Corby carer stole more than £1,000 from 73-year-old patient

Northampton Crown Court.
Northampton Crown Court.

A Corby woman who stole more than £1,000 from an elderly patient and then claimed she found it in a bag of clothes has avoided prison.

Sarah Samuels-Hammond, 41, was found guilty of stealing £1,128 from a 73-year-old man she cared for.

Yesterday (Tuesday), Northampton Crown Court heard how the carer looked after an agoraphobic man in Kettering.

She did his shopping and withdrew his pension from a Post Office bank account but, without her employer’s knowledge, the victim gave her permisson to withdraw money from a second bank account.

Samuels-Hammond made six withdrawals totalling £1,700 over a four-week period.

A total of £1,128 of this was unnaccounted for but a day after she was suspended from her role, she called her employers claiming she had found money in a bag of clothes the victim had given her to wash.

Prosecuting, Priya Bakshi said: “She admitted that she made the withdrawals but could not explain why there were so many.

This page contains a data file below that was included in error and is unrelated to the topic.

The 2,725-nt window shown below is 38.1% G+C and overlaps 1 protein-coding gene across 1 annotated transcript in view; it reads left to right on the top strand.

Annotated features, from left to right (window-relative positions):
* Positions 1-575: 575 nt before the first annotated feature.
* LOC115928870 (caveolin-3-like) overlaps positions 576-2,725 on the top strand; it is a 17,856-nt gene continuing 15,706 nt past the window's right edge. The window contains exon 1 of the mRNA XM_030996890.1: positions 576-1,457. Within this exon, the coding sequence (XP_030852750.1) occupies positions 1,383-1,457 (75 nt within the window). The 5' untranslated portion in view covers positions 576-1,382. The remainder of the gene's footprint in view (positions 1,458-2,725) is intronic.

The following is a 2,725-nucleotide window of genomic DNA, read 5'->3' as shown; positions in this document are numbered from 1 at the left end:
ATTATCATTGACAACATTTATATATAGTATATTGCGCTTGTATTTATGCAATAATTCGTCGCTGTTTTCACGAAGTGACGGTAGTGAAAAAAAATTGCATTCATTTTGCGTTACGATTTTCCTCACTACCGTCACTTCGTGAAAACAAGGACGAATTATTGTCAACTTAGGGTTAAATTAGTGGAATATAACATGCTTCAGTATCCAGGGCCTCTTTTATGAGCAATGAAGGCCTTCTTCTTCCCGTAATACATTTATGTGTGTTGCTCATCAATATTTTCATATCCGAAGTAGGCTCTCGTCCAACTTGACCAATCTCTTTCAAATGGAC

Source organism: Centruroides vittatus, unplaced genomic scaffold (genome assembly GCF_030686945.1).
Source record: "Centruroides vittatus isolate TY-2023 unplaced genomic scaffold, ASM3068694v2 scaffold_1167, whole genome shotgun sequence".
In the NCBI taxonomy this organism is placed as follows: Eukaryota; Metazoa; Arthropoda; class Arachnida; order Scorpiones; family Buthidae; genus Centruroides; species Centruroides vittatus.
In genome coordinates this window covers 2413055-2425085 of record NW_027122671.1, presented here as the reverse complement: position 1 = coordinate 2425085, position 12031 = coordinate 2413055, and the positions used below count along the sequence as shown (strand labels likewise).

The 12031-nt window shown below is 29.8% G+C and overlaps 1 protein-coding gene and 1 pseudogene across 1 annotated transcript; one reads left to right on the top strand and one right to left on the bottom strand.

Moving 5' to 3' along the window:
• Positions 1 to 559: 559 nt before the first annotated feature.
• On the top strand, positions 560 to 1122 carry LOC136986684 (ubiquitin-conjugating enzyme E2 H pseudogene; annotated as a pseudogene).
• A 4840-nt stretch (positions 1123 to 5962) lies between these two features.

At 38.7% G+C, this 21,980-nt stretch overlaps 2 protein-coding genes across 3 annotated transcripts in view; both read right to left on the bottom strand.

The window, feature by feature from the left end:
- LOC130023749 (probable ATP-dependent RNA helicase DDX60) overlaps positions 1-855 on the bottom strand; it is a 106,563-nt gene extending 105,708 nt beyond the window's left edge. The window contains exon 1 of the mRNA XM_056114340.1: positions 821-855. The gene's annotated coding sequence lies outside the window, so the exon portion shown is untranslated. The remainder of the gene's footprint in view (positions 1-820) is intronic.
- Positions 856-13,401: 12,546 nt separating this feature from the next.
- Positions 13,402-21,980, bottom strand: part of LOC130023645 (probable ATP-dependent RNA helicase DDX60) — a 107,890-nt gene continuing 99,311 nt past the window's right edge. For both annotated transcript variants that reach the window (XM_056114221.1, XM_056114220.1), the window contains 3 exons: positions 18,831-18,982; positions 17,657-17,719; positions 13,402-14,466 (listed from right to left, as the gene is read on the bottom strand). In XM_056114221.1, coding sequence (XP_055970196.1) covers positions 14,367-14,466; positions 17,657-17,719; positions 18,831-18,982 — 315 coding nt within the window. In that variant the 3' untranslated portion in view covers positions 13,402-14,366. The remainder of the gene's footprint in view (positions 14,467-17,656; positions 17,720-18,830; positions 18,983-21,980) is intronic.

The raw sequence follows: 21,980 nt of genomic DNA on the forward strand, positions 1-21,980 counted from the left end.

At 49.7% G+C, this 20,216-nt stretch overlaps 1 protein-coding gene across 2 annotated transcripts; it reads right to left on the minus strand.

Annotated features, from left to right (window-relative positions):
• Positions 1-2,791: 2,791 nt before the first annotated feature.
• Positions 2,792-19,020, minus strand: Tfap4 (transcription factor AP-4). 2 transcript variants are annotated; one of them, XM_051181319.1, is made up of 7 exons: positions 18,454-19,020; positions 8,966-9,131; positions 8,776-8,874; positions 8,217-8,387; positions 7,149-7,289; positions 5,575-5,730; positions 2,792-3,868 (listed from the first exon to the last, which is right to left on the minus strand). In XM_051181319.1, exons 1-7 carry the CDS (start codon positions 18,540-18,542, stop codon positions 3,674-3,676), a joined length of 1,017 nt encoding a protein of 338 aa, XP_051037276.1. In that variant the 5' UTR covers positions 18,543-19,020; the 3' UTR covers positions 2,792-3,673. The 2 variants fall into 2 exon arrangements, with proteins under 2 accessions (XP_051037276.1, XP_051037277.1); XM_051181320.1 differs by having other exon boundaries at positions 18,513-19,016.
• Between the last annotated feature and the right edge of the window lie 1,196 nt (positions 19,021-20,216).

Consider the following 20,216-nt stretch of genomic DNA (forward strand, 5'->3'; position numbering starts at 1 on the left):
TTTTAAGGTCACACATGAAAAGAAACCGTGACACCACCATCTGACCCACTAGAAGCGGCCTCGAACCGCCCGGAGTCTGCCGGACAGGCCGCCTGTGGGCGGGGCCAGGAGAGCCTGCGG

“She called her employers and said she had a bag of the victim’s clothes and there was a lot of money in there.

“The victim was asked about it and said that he never put any money in a bag of clothes.”

From the money recovered, £98 was still missing.

A victim impact statement read out in court said that the victim was ‘disappointed’ and that he felt his trust had been abused.

Mitigating, James Armstrong-Holmes said Samuels-Hammond cared for her ill husband and that a suspended sentence would suffice.

He said: “She takes him [her husband] to hospital and he will need ongoing care and support.

“There is nobody else that can [care for him].

“This offence clearly crosses the custody threshold but it could be suspended in light of the difficulties Mrs Samuels-Hammond and her family face.”

His Honour Judge Fowler gave Samuels-Hammond a one-year prison sentence suspended for two years.

She was also made to take 15 days of rehabilitation requirements, be placed under a curfew and pay compensation of £98.

Sentencing, Judge Fowler said: “This was a breach of trust.

“It was taking advantage of someone who was vulnerable.

“Your whole job was to look after him and his money.”